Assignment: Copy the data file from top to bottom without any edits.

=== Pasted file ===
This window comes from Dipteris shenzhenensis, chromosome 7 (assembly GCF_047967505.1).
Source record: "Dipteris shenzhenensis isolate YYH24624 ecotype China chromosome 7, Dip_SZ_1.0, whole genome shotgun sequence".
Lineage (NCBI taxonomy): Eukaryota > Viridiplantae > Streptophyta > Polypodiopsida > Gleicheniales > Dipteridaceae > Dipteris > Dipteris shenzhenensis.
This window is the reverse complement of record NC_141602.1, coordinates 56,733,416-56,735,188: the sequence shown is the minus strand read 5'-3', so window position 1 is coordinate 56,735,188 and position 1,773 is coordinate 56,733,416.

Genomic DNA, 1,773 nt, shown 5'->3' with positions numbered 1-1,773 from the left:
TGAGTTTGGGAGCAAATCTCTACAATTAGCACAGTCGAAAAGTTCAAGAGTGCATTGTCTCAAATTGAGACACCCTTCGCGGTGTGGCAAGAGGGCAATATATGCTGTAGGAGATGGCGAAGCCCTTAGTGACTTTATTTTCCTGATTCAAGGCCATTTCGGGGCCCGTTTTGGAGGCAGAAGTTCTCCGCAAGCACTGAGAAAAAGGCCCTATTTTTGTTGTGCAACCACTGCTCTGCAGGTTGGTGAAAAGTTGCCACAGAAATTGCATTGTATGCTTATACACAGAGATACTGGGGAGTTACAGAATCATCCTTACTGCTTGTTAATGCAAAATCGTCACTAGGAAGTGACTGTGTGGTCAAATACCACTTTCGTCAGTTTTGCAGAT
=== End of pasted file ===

This window comes from Dipteris shenzhenensis, chromosome 7 (assembly GCF_047967505.1).
Source record: "Dipteris shenzhenensis isolate YYH24624 ecotype China chromosome 7, Dip_SZ_1.0, whole genome shotgun sequence".
Lineage (NCBI taxonomy): Eukaryota > Viridiplantae > Streptophyta > Polypodiopsida > Gleicheniales > Dipteridaceae > Dipteris > Dipteris shenzhenensis.
This window is the reverse complement of record NC_141602.1, coordinates 56,733,416-56,735,188: the sequence shown is the minus strand read 5'-3', so window position 1 is coordinate 56,735,188 and position 1,773 is coordinate 56,733,416.

Genomic DNA, 1,773 nt, shown 5'->3' with positions numbered 1-1,773 from the left:
TGAGTTTGGGAGCAAATCTCTACAATTAGCACAGTCGAAAAGTTCAAGAGTGCATTGTCTCAAATTGAGACACCCTTCGCGGTGTGGCAAGAGGGCAATATATGCTGTAGGAGATGGCGAAGCCCTTAGTGACTTTATTTTCCTGATTCAAGGCCATTTCGGGGCCCGTTTTGGAGGCAGAAGTTCTCCGCAAGCACTGAGAAAAAGGCCCTATTTTTGTTGTGCAACCACTGCTCTGCAGGTTGGTGAAAAGTTGCCACAGAAATTGCATTGTATGCTTATACACAGAGATACTGGGGAGTTACAGAATCATCCTTACTGCTTGTTAATGCAAAATCGTCACTAGGAAGTGACTGTGTGGTCAAATACCACTTTCGTCAGTTTTGCAGAT